Season two of Stranger Things is planned to air some time in 2017, with the main cast fleshed out by the addition of ‘80s stalwart Paul Reiser and chief-Goonie Sean Astin.

Hit: Stranger Things

Hidden Gem: Kids

Rocks In The Attic #398: Various Artists – ‘Jeff Wayne’s Musical Version Of The War Of The Worlds’ (1978)

RITA#398I was listening to a film podcast the other day – the BBC Radio 5 Live radio show with Simon Mayo and Mark Kermode – and they were talking about must-see films for kids to watch before they reach the age of 10. Listeners were emailing with their suggestions and the usual suspects came up, leading to a definitive list being drawn up by the end of the show:

1. Karate Kid
2. Spirited Away
3. Finding Nemo
4. ET: The Extra-Terrestrial
5. Star Wars
6. The Goonies
7. Watership Down
8. To Kill A Mockingbird
9. The General
10. Big

I’d agree with most of those – it’s bloody hard to pull such a list together with so many choices. Where’s Back To The Future? Where’s Raiders Of The Lost Ark? Ghostbusters? Jaws? What about the James Bond films – a multitude of options?

On the show, they were talking about films with a scary element or an emotional edge to them, which are usually the ones that stick in your mind at that age – hence Spirited Away and Watership Down in the list. I’d put Stand By Me in there also – although I’d probably only show that to a 9 or 10 year old. That Ray Brower kid by the train tracks probably isn’t a good sight for a 6 year old. I’d also put a wildcard in too – Joe Dante’s Explorers, from 1985 – a film that should have received a lot more attention than it ultimately did.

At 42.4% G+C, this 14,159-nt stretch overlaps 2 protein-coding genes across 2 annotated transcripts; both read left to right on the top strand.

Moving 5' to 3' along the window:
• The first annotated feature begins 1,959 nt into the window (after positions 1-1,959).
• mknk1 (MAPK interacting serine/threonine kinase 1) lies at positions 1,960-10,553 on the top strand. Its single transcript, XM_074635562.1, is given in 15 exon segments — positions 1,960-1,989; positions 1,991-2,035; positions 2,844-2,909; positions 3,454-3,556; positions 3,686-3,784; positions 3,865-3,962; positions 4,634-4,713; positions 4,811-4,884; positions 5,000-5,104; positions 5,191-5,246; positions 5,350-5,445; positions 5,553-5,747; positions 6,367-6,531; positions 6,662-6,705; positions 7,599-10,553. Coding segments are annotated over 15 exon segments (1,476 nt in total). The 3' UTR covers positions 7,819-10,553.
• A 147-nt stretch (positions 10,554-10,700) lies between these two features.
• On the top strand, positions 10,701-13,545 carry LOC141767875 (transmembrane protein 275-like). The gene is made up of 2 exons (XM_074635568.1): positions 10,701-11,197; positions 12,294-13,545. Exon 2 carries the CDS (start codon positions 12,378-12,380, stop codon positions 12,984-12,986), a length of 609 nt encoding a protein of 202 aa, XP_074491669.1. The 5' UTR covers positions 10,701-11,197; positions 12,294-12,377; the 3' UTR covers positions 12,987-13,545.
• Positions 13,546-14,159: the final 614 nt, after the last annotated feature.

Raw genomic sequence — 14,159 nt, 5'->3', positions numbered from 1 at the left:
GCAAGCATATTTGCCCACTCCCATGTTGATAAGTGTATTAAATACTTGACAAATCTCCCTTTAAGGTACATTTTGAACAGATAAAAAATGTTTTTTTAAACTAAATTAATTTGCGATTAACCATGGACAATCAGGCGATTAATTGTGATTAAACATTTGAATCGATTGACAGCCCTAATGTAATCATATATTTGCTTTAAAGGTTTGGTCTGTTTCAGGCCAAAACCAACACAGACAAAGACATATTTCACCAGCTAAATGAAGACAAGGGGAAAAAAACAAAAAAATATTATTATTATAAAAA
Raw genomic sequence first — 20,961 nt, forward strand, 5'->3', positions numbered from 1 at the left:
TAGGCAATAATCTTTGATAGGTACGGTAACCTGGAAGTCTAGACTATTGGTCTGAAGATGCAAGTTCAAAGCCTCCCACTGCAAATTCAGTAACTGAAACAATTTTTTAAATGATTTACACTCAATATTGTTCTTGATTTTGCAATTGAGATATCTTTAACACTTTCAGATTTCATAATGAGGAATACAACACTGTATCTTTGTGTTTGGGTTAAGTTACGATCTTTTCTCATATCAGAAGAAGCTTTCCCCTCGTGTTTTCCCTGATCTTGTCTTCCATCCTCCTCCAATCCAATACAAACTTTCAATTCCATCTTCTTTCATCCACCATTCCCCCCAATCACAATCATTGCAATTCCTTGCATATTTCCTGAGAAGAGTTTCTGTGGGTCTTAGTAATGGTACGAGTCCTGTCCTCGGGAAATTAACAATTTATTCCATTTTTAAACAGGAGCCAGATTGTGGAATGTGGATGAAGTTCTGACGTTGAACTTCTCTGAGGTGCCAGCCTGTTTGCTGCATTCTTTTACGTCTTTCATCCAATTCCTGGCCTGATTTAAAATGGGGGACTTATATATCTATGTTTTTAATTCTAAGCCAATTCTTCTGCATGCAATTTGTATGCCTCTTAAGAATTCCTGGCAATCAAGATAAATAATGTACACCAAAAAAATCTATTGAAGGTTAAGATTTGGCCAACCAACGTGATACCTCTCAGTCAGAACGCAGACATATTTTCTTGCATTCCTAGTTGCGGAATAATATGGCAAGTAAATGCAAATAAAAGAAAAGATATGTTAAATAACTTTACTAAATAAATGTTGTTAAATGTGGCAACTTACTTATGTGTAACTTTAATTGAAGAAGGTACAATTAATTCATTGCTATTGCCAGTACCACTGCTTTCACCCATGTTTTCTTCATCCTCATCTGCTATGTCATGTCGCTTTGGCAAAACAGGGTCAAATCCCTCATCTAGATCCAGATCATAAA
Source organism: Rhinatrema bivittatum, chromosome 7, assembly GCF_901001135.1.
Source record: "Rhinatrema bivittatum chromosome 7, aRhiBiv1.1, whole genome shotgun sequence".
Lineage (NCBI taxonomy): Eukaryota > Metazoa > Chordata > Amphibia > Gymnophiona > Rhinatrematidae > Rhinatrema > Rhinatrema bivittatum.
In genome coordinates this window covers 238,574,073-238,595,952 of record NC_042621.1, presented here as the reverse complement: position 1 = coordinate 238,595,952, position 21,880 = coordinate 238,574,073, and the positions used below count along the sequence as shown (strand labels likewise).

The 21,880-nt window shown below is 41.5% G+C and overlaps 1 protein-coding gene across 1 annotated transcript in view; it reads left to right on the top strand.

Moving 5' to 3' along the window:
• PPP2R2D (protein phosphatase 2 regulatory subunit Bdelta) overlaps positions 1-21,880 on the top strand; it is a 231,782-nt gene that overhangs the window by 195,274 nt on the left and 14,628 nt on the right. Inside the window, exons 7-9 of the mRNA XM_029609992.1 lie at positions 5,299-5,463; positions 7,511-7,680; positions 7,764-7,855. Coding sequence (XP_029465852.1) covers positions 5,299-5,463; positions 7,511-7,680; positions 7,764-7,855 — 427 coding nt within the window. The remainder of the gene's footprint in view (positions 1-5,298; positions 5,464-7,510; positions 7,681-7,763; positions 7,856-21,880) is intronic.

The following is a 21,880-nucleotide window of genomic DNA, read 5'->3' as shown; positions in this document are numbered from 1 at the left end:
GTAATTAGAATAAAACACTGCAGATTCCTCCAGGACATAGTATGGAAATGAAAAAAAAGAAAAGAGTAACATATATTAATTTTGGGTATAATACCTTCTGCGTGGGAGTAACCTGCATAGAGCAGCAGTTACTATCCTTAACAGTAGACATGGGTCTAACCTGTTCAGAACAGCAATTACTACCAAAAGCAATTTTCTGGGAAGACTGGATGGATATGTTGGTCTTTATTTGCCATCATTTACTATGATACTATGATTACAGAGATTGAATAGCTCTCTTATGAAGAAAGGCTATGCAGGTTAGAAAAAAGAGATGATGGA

If I had to choose, my top 10 would be:

1. Star Wars
2. Jaws
3. Ghostbusters
4. Raiders Of The Lost Ark
5. Stand By Me
6. Explorers
7. Back To The Future
8. The Goonies
9. ET: The Extra-Terrestrial

..and my last on the list would be…

10. Jeff Wayne’s Musical Version Of The War Of The Worlds

Okay, so it’s not a film. But what other top 10 list for kids is it going to go on? Top 10 musicals? Surely only effeminate boys with an unhealthy interest in dressing up in Mummy’s clothes would be concerned with such a list. Top 10 prog-rock double albums? I’m not sure you’ve ever asked an 8-year old to listen to The Wall, but the nightmares inside the mind of Roger Waters aren’t for developing minds. Top 10 spoken word recordings by Richard Burton? The horror!

No, I put War Of The Worlds in there because it’s so good at drawing a visual picture of what’s going on (assisted by the great drawings in the booklet) that it might as well be a film. A great story (courtesy of H.G. Wells of course), great music, great narration by Burton and appearances by the likes of Justin Hayward, David Essex and Phil Lynott – what more could you want? Except a pair of huge headphones so you can really immerse yourself in the story). Jeff Wayne really pulled together something magical.

And for Bond films, I’d expect any 10 year old to have seen them all by that age anyway!

Hit: The Eve Of The War – The Black Smoke Band, Justin Hayward & Richard Burton (narration)

Hidden Gem: Horsell Common And The Heat Ray – The Black Smoke Band & Richard Burton (narration)